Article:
12 Sheffield Building

There was once an eerie little house where four women lived their sordid lives. They cackled and drank and carried on their on their brawls away from the eyes of the big bad world outside. Tonight, Daisy, the oldest among them was more drunk than ever and was beginning to hold conversations with the devil.

The devil said to her “Where are you from, my dear woman?”
Daisy told him that she belonged here, in this city, in the city where her young husband had tricked her through love into marriage, giving her no knowledge of the disease which grew in his innards and spread it’s way into the sunlit window of their nuptial togetherness. They had come here together and then he died and had left her alone.

“And how have you been?” queried the devil.
” I have just suffered an injury “ she said, and began to relate to him the details of her last sojourn into the town during which a Bhayya drove his bicycle right into her, making her drunken form tumble down into a ditch that the municipality has freshly dug in order to lay a new road. She had lost a major bone and had to have a metal rod inserted in her thigh in place of the lost bone.All this she told him with an air of camaraderie, as if she were talking to an old friend. And then she stopped dead at her tracks when Seema walked in through the door.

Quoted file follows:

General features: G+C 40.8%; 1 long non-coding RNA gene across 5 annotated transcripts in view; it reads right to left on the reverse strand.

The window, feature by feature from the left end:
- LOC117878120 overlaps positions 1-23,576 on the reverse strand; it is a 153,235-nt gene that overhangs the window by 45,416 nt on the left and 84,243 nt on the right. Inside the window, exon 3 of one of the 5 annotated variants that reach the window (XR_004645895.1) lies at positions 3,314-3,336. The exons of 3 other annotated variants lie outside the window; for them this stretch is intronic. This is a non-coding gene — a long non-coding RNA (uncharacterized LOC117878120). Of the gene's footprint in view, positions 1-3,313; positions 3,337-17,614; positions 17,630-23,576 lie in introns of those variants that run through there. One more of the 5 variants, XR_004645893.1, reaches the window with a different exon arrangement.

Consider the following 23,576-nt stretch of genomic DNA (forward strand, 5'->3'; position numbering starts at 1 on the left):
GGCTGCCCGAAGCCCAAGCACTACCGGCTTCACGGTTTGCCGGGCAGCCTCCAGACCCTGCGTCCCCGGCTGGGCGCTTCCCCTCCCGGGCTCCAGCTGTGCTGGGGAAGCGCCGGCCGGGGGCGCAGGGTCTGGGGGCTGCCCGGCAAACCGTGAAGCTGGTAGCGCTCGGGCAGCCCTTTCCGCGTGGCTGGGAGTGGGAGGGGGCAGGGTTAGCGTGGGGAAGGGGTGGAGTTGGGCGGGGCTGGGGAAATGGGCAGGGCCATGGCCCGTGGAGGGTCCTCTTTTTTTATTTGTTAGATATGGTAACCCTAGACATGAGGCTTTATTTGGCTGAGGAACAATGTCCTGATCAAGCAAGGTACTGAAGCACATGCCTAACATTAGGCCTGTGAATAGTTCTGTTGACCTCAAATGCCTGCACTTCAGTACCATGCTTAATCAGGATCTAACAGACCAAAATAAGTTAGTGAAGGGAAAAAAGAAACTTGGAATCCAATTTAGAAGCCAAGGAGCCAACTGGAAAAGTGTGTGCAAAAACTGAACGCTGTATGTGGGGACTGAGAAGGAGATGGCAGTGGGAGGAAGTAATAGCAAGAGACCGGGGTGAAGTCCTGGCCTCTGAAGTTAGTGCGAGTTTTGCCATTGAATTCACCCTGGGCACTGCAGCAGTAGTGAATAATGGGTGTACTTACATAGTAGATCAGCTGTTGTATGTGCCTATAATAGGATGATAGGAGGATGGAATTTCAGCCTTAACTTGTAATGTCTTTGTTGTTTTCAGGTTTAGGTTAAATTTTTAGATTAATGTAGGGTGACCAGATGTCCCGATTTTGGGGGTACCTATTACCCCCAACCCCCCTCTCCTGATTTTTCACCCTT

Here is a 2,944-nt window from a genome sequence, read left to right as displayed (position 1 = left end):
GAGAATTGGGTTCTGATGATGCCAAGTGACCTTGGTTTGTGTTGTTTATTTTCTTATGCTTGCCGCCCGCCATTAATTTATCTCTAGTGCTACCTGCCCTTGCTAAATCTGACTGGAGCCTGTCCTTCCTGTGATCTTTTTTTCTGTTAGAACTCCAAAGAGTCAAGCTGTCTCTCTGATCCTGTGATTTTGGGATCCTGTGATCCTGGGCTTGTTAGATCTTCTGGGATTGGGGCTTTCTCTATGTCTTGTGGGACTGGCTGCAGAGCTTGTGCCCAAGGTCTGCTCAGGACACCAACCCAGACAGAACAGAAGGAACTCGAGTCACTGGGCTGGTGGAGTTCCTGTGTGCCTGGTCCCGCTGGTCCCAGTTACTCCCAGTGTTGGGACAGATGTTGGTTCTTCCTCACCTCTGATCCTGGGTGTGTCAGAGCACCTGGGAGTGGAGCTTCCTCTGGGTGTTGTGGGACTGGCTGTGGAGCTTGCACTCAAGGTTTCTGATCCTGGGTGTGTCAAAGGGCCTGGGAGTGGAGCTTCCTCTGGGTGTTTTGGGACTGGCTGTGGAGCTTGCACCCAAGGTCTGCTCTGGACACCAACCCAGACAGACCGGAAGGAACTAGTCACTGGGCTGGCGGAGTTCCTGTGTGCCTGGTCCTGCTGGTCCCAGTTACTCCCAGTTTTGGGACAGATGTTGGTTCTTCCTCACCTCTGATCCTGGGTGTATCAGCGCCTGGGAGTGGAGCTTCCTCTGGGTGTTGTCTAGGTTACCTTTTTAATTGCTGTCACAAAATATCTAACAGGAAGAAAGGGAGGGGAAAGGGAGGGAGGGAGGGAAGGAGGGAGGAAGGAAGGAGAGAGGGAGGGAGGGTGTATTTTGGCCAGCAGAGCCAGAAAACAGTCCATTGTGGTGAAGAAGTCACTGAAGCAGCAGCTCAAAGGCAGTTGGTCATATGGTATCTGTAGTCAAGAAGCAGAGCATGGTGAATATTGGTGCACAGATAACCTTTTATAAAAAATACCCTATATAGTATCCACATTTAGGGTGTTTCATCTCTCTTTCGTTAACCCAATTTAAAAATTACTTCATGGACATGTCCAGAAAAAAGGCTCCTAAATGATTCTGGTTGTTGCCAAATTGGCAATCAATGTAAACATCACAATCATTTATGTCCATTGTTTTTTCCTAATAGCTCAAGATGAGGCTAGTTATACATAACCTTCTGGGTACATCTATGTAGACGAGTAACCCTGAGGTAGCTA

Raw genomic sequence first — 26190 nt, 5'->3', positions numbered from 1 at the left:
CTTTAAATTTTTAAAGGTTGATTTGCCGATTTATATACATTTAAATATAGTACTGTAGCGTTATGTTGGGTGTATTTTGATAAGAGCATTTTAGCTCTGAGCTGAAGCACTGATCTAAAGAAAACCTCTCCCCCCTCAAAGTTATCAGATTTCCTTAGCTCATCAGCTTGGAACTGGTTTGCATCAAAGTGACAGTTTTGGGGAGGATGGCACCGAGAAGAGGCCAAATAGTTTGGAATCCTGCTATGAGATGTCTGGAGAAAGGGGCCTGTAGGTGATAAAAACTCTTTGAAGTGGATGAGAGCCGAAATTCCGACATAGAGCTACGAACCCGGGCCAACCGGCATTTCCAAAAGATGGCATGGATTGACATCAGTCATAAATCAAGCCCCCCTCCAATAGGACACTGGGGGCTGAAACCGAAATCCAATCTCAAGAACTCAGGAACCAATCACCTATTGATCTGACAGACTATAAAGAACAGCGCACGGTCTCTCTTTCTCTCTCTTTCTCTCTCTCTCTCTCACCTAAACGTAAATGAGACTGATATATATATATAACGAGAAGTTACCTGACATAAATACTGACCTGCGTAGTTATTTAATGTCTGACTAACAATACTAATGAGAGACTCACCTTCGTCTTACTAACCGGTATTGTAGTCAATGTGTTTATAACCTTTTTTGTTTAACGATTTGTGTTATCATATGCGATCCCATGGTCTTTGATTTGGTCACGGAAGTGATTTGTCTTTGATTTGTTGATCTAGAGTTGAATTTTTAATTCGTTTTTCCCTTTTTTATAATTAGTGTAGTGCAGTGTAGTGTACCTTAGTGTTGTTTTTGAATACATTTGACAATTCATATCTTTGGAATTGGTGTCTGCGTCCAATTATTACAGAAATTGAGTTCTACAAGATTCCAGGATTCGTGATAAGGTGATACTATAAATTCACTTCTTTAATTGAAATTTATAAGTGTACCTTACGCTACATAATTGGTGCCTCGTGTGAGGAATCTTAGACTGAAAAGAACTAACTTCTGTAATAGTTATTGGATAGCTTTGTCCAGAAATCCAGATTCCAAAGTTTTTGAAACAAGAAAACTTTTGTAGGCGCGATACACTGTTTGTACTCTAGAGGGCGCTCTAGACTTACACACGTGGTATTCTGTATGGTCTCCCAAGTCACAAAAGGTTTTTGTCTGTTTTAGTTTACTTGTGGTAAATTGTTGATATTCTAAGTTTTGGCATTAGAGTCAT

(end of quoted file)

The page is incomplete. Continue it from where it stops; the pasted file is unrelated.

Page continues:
Everyone’s maladies in 12 Sheffield Building seemed to wear them out, except Sridevi. Sridevi was the most absurd and pushy among them. Ella, whose ruination they were living off was carrying on on welfare. And the rest of them did menial work, cooking jobs, baby-sitting…They lived the kind of life that relegated their men to spaces which were negotiable, given the need. They managed to be cheerful and abusive, towards each other, but also the world at large.

It was pretty clear to Seema during the incandescent taxi ride from Byculla that this was going to be the last time she ever bided with hostel life. She wanted the freedom, the irregularity and all the promise that a part evangelical establishment could never offer. She just had never felt at home around people of her age. It wasn’t that she shied from their sense of order or decorum, no, her own mind was regimented enough to allow for discipline. And among all the things that she chided herself for, the lack of decorum had to be thrown in ,along with various other gaping ills. If it wasn’t for this one, her superiors at any given establishment could definitely pull her up for some other fine strand of unworthiness from deep within a Pandora’s box which she wanted to cough out or simply drop off at the first local train station like an orphan child. She was an angry, young, wild woman.

And when she found herself in Ella’s derelict apartment, it was Sridevi who welcomed her. She slept.

This is an installation, with writing, photography based work and video footage.

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